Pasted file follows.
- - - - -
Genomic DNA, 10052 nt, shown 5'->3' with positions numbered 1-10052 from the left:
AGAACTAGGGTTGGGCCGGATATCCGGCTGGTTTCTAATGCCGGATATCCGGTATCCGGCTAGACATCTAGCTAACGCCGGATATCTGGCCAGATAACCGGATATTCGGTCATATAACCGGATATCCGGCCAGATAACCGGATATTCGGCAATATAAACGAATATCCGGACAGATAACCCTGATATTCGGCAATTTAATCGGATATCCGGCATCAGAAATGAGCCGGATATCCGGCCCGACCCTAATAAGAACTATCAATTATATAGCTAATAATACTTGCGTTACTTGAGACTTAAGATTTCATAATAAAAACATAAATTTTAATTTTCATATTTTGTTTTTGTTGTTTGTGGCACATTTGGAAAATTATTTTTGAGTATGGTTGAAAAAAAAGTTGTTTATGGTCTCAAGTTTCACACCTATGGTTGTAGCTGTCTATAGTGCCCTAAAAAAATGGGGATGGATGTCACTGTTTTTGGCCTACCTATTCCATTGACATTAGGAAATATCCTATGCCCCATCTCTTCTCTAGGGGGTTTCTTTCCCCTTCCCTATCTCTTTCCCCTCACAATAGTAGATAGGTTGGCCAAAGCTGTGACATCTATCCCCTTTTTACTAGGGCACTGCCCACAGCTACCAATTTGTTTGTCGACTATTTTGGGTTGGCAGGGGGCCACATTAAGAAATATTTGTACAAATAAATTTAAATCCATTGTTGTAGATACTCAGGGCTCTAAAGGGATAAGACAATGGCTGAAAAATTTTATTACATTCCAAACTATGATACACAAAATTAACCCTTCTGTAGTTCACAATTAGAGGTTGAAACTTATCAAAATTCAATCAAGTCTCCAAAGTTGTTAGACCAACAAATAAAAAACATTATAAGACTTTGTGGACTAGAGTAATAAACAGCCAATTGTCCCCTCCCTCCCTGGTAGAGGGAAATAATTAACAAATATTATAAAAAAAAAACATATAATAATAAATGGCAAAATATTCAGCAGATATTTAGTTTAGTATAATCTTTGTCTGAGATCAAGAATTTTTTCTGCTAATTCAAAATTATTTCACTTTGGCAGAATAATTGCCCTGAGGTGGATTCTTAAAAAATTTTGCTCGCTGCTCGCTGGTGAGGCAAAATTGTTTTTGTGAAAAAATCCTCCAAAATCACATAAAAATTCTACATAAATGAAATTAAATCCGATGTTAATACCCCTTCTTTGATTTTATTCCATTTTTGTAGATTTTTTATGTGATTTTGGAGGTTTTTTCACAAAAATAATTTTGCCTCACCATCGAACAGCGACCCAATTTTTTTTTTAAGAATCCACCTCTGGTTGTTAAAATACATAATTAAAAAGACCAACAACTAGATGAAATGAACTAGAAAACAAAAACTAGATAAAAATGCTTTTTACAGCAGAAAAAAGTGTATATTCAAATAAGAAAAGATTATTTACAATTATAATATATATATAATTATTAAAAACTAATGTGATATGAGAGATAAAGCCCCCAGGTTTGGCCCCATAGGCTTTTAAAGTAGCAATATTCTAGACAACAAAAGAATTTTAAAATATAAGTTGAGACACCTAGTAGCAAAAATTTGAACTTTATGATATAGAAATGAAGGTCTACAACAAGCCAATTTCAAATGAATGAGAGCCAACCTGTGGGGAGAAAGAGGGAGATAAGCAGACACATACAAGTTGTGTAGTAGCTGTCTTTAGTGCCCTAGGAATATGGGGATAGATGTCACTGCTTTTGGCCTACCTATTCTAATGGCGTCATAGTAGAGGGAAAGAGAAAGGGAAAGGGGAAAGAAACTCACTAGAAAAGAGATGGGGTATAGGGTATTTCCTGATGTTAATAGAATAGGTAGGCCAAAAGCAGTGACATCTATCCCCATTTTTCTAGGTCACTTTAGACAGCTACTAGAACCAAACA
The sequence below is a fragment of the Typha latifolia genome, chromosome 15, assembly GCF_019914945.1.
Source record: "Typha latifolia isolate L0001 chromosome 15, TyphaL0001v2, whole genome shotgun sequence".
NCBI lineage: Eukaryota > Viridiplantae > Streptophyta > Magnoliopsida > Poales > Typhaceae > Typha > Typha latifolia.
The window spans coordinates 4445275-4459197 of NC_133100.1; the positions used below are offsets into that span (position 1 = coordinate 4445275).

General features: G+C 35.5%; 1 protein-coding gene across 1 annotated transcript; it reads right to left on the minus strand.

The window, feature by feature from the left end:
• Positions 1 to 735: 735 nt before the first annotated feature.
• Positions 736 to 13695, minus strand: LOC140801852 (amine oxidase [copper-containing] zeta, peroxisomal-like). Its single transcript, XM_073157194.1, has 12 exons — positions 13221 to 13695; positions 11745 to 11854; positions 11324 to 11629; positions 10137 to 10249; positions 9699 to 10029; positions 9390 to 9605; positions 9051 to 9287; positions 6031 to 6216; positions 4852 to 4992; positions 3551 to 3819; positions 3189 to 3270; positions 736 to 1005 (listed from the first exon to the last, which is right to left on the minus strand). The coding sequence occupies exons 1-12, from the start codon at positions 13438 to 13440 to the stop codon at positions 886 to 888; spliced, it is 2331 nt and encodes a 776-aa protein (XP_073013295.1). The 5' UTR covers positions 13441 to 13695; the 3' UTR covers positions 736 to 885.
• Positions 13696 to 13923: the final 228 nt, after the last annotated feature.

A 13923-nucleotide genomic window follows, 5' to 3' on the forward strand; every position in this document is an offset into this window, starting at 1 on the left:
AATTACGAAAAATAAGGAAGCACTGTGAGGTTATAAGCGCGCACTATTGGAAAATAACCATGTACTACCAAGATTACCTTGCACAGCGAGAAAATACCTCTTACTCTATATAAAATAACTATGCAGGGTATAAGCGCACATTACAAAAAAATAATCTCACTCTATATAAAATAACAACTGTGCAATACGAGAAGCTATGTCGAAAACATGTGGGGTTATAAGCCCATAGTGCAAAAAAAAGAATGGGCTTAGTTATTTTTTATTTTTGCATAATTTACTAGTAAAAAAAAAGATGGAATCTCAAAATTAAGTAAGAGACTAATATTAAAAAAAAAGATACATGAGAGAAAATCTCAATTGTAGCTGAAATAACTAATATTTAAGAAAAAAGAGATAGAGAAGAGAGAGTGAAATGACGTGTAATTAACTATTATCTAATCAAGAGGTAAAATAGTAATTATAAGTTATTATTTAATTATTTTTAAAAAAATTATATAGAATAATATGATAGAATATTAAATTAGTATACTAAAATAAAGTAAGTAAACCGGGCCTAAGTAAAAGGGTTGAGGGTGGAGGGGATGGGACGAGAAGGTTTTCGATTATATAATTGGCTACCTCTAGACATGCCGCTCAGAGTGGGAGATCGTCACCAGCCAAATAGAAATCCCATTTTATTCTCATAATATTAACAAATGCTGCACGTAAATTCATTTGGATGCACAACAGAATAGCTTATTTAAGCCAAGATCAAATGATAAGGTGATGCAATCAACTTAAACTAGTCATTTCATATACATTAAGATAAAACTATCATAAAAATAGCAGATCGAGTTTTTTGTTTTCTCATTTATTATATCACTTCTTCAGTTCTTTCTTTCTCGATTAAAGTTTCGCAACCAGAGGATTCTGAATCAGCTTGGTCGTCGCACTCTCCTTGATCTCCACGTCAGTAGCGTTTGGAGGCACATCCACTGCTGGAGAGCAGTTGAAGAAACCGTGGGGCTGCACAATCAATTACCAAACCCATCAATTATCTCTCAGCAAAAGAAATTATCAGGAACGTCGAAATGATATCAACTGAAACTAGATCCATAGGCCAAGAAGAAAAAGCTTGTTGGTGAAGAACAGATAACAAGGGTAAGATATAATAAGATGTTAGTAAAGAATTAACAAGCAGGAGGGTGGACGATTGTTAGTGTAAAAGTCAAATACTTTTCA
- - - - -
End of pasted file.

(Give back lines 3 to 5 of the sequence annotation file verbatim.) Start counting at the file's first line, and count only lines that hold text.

The sequence below is a fragment of the Typha latifolia genome, chromosome 15, assembly GCF_019914945.1.
Source record: "Typha latifolia isolate L0001 chromosome 15, TyphaL0001v2, whole genome shotgun sequence".
NCBI lineage: Eukaryota > Viridiplantae > Streptophyta > Magnoliopsida > Poales > Typhaceae > Typha > Typha latifolia.